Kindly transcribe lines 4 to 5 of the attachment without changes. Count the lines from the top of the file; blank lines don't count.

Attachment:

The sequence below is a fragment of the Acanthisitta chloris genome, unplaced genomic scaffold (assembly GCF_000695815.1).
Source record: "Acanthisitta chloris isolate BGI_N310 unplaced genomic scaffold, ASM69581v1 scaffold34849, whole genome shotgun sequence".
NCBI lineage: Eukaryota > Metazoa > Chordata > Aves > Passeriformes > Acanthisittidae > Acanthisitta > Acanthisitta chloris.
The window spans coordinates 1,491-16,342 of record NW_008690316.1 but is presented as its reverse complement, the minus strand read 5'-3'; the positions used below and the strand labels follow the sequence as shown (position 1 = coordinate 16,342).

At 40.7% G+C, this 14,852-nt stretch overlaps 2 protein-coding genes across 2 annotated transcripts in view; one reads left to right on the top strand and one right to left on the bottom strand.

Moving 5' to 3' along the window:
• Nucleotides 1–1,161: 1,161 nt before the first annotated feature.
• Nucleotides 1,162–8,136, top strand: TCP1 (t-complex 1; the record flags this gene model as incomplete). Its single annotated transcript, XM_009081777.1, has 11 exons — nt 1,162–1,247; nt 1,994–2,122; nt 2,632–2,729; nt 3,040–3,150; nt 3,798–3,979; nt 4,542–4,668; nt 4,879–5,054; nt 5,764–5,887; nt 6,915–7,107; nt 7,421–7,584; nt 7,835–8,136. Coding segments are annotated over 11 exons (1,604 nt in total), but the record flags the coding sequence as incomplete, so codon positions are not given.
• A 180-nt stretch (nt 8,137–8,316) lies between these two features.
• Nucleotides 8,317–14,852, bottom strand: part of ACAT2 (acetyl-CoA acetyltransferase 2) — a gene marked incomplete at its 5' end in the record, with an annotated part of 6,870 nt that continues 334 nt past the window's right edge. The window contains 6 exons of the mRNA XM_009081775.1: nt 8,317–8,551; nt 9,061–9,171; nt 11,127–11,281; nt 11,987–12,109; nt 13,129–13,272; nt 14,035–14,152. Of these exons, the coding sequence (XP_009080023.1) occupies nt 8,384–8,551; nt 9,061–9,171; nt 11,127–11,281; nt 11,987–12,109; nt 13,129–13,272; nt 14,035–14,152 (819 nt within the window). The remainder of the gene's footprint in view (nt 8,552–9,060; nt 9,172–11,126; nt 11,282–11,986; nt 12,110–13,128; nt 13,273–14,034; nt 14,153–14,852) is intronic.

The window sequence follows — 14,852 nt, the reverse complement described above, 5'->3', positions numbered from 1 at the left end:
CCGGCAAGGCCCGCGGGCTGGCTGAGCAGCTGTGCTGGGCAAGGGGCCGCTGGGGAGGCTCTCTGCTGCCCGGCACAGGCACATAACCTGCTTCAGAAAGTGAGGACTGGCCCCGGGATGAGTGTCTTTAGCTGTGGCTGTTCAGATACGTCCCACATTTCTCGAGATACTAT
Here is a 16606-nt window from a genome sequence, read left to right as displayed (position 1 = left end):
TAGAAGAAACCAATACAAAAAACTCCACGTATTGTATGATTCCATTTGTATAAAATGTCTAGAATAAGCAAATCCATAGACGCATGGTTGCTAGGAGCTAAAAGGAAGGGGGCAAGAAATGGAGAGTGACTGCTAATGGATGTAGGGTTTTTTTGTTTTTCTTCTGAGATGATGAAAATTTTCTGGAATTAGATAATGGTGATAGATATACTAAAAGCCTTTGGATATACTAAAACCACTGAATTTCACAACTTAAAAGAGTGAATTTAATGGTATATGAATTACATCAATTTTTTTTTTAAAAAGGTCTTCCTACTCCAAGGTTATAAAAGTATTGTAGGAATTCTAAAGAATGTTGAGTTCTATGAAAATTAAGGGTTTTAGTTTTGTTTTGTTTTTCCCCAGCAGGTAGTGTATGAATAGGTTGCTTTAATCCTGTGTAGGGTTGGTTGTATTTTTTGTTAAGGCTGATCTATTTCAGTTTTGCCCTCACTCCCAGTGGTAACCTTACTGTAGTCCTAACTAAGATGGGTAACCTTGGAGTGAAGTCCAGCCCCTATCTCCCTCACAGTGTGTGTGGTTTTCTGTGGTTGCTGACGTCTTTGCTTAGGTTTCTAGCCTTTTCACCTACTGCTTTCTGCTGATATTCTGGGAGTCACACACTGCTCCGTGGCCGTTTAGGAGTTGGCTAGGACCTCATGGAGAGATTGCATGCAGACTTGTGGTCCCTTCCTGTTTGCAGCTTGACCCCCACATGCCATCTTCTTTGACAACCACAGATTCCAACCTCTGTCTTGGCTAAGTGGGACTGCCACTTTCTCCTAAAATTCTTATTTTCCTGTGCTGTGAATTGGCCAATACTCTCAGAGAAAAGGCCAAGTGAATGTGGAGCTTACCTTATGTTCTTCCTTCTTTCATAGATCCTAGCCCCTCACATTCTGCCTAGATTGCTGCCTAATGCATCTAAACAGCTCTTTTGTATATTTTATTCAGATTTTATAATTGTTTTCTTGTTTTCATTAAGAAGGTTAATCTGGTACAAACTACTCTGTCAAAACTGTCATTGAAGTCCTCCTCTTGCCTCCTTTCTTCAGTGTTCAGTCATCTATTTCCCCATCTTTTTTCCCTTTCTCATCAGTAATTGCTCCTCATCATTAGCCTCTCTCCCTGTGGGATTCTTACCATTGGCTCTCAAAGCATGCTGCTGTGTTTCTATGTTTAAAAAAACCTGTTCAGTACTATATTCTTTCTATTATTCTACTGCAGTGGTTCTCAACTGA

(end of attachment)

The window spans coordinates 1,491-16,342 of record NW_008690316.1 but is presented as its reverse complement, the minus strand read 5'-3'; the positions used below and the strand labels follow the sequence as shown (position 1 = coordinate 16,342).

At 40.7% G+C, this 14,852-nt stretch overlaps 2 protein-coding genes across 2 annotated transcripts in view; one reads left to right on the top strand and one right to left on the bottom strand.